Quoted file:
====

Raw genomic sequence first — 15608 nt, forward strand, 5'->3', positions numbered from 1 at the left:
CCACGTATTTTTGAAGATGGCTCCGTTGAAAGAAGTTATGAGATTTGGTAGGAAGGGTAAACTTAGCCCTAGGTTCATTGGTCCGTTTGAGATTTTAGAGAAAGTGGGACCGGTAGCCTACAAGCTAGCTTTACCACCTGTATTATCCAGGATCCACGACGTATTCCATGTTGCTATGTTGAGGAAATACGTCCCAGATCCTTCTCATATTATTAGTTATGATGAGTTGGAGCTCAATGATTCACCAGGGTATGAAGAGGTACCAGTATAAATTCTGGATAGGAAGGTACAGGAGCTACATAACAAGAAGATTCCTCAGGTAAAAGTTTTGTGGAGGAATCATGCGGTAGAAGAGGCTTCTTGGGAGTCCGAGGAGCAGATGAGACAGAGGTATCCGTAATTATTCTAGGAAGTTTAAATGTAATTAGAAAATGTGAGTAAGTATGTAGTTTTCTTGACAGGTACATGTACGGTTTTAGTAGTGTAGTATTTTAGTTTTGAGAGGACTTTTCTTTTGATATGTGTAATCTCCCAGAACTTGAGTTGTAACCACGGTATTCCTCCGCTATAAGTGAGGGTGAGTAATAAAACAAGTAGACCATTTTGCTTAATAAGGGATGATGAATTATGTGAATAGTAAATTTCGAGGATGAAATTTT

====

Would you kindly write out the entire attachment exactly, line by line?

Raw genomic sequence first — 15608 nt, forward strand, 5'->3', positions numbered from 1 at the left:
CCACGTATTTTTGAAGATGGCTCCGTTGAAAGAAGTTATGAGATTTGGTAGGAAGGGTAAACTTAGCCCTAGGTTCATTGGTCCGTTTGAGATTTTAGAGAAAGTGGGACCGGTAGCCTACAAGCTAGCTTTACCACCTGTATTATCCAGGATCCACGACGTATTCCATGTTGCTATGTTGAGGAAATACGTCCCAGATCCTTCTCATATTATTAGTTATGATGAGTTGGAGCTCAATGATTCACCAGGGTATGAAGAGGTACCAGTATAAATTCTGGATAGGAAGGTACAGGAGCTACATAACAAGAAGATTCCTCAGGTAAAAGTTTTGTGGAGGAATCATGCGGTAGAAGAGGCTTCTTGGGAGTCCGAGGAGCAGATGAGACAGAGGTATCCGTAATTATTCTAGGAAGTTTAAATGTAATTAGAAAATGTGAGTAAGTATGTAGTTTTCTTGACAGGTACATGTACGGTTTTAGTAGTGTAGTATTTTAGTTTTGAGAGGACTTTTCTTTTGATATGTGTAATCTCCCAGAACTTGAGTTGTAACCACGGTATTCCTCCGCTATAAGTGAGGGTGAGTAATAAAACAAGTAGACCATTTTGCTTAATAAGGGATGATGAATTATGTGAATAGTAAATTTCGAGGATGAAATTTT